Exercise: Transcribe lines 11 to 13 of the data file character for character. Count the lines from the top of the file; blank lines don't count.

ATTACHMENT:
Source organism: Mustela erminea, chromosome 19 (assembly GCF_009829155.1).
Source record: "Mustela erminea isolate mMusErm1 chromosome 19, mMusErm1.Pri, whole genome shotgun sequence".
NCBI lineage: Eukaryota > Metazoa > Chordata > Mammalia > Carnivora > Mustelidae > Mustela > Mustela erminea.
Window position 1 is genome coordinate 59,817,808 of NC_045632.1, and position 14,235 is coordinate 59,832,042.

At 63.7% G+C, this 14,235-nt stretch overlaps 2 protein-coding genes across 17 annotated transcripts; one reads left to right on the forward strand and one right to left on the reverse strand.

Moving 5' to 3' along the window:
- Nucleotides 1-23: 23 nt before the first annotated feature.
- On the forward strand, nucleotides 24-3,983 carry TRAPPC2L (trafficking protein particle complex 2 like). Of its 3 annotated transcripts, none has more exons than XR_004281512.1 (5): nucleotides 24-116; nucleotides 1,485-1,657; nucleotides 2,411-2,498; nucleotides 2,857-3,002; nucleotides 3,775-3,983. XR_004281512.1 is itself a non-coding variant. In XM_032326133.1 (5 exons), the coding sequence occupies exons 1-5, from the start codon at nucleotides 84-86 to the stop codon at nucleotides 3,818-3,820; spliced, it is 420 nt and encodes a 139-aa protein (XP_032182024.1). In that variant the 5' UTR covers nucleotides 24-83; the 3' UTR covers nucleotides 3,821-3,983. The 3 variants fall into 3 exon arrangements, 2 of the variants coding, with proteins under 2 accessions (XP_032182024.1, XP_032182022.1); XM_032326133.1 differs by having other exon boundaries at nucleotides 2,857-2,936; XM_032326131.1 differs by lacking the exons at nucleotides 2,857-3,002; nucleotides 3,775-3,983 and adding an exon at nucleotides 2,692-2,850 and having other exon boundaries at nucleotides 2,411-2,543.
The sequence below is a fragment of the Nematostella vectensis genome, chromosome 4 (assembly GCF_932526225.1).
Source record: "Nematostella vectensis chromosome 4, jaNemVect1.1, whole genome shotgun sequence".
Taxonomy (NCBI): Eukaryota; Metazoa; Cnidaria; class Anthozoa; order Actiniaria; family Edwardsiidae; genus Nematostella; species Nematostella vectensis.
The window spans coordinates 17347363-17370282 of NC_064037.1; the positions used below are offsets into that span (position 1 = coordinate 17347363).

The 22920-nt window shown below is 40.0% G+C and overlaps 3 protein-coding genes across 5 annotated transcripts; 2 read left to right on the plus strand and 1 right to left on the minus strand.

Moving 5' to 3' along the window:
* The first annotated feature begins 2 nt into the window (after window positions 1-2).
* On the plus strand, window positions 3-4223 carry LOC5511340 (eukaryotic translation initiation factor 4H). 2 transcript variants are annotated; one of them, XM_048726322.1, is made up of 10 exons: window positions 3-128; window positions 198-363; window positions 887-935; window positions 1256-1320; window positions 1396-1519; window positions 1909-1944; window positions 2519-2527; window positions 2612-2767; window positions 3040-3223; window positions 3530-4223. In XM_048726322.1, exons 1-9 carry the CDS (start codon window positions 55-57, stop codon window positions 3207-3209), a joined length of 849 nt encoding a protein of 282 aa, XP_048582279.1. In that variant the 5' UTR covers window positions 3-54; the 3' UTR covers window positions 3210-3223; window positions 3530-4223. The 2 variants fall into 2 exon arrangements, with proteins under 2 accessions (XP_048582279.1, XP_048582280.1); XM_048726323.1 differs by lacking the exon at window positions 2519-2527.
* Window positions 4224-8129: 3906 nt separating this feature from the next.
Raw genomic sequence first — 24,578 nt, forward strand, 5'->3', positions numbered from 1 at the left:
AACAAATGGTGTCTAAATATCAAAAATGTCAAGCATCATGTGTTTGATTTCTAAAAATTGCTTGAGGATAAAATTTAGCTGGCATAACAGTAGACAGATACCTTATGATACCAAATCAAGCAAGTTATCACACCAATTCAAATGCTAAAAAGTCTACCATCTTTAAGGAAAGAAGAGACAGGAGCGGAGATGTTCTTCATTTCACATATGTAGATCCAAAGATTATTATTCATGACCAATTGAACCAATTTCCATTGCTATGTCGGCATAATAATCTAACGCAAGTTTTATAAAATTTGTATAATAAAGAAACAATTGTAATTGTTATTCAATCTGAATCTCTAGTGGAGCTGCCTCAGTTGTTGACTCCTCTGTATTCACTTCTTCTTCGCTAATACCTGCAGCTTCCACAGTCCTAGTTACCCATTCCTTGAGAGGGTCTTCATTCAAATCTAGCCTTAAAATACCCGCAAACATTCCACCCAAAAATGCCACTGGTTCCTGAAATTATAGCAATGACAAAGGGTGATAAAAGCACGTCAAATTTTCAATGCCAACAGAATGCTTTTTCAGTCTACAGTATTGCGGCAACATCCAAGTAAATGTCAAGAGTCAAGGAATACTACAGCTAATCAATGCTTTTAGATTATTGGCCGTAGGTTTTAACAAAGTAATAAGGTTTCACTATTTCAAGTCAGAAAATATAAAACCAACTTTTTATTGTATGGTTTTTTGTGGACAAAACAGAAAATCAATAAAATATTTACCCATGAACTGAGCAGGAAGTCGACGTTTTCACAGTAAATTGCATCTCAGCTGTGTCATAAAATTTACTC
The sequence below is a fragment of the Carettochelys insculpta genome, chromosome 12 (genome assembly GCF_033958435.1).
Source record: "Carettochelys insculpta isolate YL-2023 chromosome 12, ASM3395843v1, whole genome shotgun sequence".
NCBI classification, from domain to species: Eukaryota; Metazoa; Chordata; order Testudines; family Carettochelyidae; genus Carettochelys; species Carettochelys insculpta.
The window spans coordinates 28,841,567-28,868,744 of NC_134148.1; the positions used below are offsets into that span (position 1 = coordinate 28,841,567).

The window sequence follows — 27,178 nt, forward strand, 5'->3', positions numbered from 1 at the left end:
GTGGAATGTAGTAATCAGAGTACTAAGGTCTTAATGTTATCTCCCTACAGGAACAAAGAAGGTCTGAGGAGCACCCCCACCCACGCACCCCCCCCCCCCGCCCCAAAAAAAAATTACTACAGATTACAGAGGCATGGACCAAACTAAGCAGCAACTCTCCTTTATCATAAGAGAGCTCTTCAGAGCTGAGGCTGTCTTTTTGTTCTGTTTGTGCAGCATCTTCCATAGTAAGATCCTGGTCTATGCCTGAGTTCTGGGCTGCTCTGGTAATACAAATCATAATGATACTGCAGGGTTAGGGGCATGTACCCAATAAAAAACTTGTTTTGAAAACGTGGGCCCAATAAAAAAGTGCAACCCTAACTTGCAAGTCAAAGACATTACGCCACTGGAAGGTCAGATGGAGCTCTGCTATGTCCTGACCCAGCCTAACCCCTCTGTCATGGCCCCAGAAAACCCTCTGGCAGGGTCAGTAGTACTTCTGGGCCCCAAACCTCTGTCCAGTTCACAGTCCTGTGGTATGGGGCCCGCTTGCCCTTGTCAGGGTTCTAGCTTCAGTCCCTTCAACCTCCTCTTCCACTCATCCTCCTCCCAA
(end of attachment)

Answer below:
Taxonomy (NCBI): Eukaryota; Metazoa; Cnidaria; class Anthozoa; order Actiniaria; family Edwardsiidae; genus Nematostella; species Nematostella vectensis.
The window spans coordinates 17347363-17370282 of NC_064037.1; the positions used below are offsets into that span (position 1 = coordinate 17347363).

The 22920-nt window shown below is 40.0% G+C and overlaps 3 protein-coding genes across 5 annotated transcripts; 2 read left to right on the plus strand and 1 right to left on the minus strand.